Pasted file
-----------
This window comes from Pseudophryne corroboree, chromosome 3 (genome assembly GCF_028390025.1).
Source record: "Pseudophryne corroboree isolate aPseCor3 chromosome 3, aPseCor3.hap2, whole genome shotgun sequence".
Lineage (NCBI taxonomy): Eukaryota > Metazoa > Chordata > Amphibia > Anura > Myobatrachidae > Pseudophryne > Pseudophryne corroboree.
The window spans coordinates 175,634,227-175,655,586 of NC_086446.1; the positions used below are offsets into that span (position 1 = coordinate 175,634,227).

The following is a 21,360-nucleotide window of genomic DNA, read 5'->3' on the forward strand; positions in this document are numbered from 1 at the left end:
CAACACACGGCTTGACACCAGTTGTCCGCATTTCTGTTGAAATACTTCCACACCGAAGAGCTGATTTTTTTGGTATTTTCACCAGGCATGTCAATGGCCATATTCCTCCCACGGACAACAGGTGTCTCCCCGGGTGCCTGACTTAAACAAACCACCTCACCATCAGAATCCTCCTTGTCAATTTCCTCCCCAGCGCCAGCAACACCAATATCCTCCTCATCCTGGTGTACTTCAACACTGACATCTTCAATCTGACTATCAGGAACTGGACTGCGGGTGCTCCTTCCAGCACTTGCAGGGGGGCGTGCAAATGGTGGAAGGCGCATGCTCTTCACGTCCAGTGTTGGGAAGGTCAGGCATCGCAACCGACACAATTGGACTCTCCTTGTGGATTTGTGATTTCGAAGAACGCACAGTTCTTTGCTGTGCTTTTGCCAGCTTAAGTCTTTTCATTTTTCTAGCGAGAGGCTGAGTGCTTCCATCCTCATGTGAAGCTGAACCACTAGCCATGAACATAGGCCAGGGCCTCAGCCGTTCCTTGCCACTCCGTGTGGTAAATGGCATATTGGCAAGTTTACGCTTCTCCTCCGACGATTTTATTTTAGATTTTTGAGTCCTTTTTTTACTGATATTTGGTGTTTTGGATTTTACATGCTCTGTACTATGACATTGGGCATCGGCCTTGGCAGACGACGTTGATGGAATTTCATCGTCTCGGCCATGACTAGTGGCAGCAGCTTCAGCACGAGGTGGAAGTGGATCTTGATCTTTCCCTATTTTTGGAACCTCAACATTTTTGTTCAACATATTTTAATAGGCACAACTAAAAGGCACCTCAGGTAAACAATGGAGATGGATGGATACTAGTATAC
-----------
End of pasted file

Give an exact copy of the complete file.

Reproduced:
This window comes from Pseudophryne corroboree, chromosome 3 (genome assembly GCF_028390025.1).
Source record: "Pseudophryne corroboree isolate aPseCor3 chromosome 3, aPseCor3.hap2, whole genome shotgun sequence".
Lineage (NCBI taxonomy): Eukaryota > Metazoa > Chordata > Amphibia > Anura > Myobatrachidae > Pseudophryne > Pseudophryne corroboree.
The window spans coordinates 175,634,227-175,655,586 of NC_086446.1; the positions used below are offsets into that span (position 1 = coordinate 175,634,227).

The following is a 21,360-nucleotide window of genomic DNA, read 5'->3' on the forward strand; positions in this document are numbered from 1 at the left end:
CAACACACGGCTTGACACCAGTTGTCCGCATTTCTGTTGAAATACTTCCACACCGAAGAGCTGATTTTTTTGGTATTTTCACCAGGCATGTCAATGGCCATATTCCTCCCACGGACAACAGGTGTCTCCCCGGGTGCCTGACTTAAACAAACCACCTCACCATCAGAATCCTCCTTGTCAATTTCCTCCCCAGCGCCAGCAACACCAATATCCTCCTCATCCTGGTGTACTTCAACACTGACATCTTCAATCTGACTATCAGGAACTGGACTGCGGGTGCTCCTTCCAGCACTTGCAGGGGGGCGTGCAAATGGTGGAAGGCGCATGCTCTTCACGTCCAGTGTTGGGAAGGTCAGGCATCGCAACCGACACAATTGGACTCTCCTTGTGGATTTGTGATTTCGAAGAACGCACAGTTCTTTGCTGTGCTTTTGCCAGCTTAAGTCTTTTCATTTTTCTAGCGAGAGGCTGAGTGCTTCCATCCTCATGTGAAGCTGAACCACTAGCCATGAACATAGGCCAGGGCCTCAGCCGTTCCTTGCCACTCCGTGTGGTAAATGGCATATTGGCAAGTTTACGCTTCTCCTCCGACGATTTTATTTTAGATTTTTGAGTCCTTTTTTTACTGATATTTGGTGTTTTGGATTTTACATGCTCTGTACTATGACATTGGGCATCGGCCTTGGCAGACGACGTTGATGGAATTTCATCGTCTCGGCCATGACTAGTGGCAGCAGCTTCAGCACGAGGTGGAAGTGGATCTTGATCTTTCCCTATTTTTGGAACCTCAACATTTTTGTTCAACATATTTTAATAGGCACAACTAAAAGGCACCTCAGGTAAACAATGGAGATGGATGGATACTAGTATAC